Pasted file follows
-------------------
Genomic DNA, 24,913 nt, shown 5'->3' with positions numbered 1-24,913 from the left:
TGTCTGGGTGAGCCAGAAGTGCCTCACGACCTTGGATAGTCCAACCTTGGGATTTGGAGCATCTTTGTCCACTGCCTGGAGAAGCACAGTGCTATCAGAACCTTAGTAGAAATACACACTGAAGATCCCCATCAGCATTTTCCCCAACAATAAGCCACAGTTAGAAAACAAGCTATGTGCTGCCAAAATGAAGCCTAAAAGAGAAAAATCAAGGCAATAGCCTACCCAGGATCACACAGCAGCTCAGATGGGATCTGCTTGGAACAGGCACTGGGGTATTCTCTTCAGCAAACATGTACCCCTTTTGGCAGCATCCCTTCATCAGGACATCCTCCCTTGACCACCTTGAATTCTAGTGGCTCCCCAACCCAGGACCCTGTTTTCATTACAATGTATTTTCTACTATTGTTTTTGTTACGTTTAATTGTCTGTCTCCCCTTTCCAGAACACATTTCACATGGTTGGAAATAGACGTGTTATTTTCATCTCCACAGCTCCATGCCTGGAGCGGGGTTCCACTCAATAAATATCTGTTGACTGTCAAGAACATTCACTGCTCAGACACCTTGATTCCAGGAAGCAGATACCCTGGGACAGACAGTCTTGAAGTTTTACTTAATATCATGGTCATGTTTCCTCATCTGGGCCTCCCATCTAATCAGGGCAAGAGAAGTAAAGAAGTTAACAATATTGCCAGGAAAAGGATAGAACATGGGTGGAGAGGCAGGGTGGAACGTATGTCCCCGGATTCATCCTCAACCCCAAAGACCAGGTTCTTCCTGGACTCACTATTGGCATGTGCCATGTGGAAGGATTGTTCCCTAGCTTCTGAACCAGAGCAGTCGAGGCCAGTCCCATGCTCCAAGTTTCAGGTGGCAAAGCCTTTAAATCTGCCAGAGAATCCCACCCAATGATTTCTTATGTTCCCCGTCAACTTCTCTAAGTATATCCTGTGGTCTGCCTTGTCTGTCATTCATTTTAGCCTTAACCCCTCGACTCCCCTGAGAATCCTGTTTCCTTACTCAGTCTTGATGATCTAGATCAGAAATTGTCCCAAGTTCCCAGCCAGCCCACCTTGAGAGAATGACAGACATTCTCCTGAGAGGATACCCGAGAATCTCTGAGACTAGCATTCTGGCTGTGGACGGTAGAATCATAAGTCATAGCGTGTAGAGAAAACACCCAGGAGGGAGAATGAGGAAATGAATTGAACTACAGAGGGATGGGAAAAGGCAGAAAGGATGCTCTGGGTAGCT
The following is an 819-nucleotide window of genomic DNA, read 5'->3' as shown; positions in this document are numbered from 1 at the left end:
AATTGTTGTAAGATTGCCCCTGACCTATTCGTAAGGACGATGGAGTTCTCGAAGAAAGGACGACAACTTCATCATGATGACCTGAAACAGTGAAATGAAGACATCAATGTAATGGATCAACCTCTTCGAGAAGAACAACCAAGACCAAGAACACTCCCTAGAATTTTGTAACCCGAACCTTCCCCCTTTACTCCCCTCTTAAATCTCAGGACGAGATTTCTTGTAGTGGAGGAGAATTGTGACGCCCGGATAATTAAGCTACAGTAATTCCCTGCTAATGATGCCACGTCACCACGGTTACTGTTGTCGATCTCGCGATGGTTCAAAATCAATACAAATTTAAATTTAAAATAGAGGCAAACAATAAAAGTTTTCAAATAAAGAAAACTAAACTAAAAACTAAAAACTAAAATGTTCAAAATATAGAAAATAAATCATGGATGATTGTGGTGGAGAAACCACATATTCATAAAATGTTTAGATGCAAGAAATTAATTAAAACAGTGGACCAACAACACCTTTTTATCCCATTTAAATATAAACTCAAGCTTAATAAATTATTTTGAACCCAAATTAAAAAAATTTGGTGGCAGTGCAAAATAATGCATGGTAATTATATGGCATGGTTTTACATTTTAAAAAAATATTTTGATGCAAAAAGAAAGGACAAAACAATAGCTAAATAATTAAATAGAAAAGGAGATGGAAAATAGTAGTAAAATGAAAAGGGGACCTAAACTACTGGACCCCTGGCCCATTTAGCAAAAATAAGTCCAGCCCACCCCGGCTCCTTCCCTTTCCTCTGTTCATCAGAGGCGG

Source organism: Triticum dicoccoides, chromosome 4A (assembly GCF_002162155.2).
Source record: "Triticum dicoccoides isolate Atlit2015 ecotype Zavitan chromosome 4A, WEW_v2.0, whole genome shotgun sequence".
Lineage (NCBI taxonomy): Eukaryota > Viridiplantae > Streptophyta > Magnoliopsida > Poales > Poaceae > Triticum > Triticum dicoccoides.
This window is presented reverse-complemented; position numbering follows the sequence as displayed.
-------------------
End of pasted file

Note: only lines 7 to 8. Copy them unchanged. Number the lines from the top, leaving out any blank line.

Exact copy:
Lineage (NCBI taxonomy): Eukaryota > Viridiplantae > Streptophyta > Magnoliopsida > Poales > Poaceae > Triticum > Triticum dicoccoides.
This window is presented reverse-complemented; position numbering follows the sequence as displayed.